23 March 2013

If you tolerate this, then your club could be next

In the wake of the LLDC's decision to award the Olympic Stadium to Leyton Orient's 'noisy neighbours' West Ham, guest blogger Andy Brown looks at what the legacy of London 2012 really means for the people of East London, and its oldest football club...

The Olympic Stadium
So the inevitable has finally happened. The LLDC has finally rubber-stamped a decision to award the people’s Olympic Stadium to wealthy Premier League West Ham United in a desperate attempt by the powers-that-be to ensure that their legacy does not become a white elephant.

All this despite the lack of a proper bidding process overshadowed in 2011 by the fact that an OPLC director was paid £20,000 while moonlighting as a consultant for West Ham, which raised major issues about the then OPLC’s processes and the decision to award the Olympic Stadium to West Ham.

Under the deal announced yesterday, West Ham will pay only £15m for a 99-year lease on a stadium whose conversion costs will be £150m to £190m and where the overall cost could top £630m. The fundamentals of the deal are clear: West Ham are getting a stadium costing more than £600m for just £15m and a small amount of around £2m in annual rent.

That’s a pretty good deal for West Ham’s owners (worth in excess of £800m in combined wealth between Sullivan, Gold and Brady), considering it’s less than an Andy Carroll transfer fee.

Not only this, but the taxpayer is picking up the additional tab too: another £25m will need to be found by taxpayers to pay for a wealthy Premier League club to have a freebie from the state. This is in addition to Newham council’s £40m “loan”, from the poorest borough in the country that has faced annual double-digit spending cuts but is still able to borrow from the treasury at preferential rates. How could it possibly not impact services in the borough?

This is a club that has yet to finish paying Sheffield United the £18.1m it owes them over the Tevez saga and where there has been no mention of where the funds from Upton Park will end up. Back with the taxpayer one would assume. Add to this the fact that West Ham could potentially make over £1.6m on a match day against £2m annual rent and it looks like a rather one-way deal for West Ham.

The bidding process was fair and proper
And it’s here that we move onto another football club, the longest established club in the East End. My pride and joy, like many others, that has been around longer than West Ham. As the second oldest club in London, this decision threatens Leyton Orient’s future existence.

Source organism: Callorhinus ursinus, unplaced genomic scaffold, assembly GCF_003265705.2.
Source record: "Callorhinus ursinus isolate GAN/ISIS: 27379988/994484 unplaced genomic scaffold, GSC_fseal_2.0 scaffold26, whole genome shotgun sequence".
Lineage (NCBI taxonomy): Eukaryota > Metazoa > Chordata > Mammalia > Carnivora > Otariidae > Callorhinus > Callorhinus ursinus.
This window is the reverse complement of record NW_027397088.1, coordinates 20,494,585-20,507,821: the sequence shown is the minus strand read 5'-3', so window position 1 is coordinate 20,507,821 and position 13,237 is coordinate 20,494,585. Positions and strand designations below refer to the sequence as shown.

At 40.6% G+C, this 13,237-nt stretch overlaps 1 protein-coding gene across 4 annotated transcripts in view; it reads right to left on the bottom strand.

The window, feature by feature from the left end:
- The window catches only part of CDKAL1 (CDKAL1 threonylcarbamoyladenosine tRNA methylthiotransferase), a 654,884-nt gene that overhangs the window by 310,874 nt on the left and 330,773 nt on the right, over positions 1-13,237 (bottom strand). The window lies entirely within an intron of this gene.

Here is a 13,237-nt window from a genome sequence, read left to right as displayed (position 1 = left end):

It seems that with Barry Hearn’s legal wrangling, many are unable to read between the lines. Here’s the truth:

• Orient didn’t want the stadium – we couldn’t fill it (neither could West Ham) and having an athletic track makes the idea of watching football farcical. Barry Hearn’s legal manoeuvring really centres on an unfair bidding process that would directly impact the club’s future. At best it is hoped there would be some sort of compensation or plan from the fallout, but just like the poor residents of Newham, Orient has a raw deal.

• Empty seats mean discounted, cheap or free tickets, for a club higher up the football pyramid less than a long goal kick from Brisbane Road.

• It will have a detrimental impact on Orient’s future fanbase, as well as youth schemes for local talent (Leyton Orient Community Sports Program - LOCSP), fundamental to the survival of a League One club.

Orient did not want the Olympic Stadium, but we did not want to be ignored and bypassed in a process that directly impacts our future. The option to have the hockey stadium was refused, sharing with West Ham was refused, and other viable bids were rejected.

Enjoy the view, West Ham fans
Along with taxpayers, Orient has lost out. It may force Orient, the true legacy East London club, to move to Essex in order to survive for the reasons stated. Of course none of this will matter. West Ham has its taxpayer-funded stadium and the LLDC has finally offloaded their embarrassing and overpriced white elephant.

Despite corruption overshadowing the entire process, this is just a microcosm of football and the division of wealth more broadly in Britain. Taking money from the poorest borough and attempting to destroy a community club is all in a days’ work for the LLDC and the Mayor of London.

Today it’s my club, but if you tolerate this, then your club could be next.

Follow Andy on Twitter @OrientMeatPie
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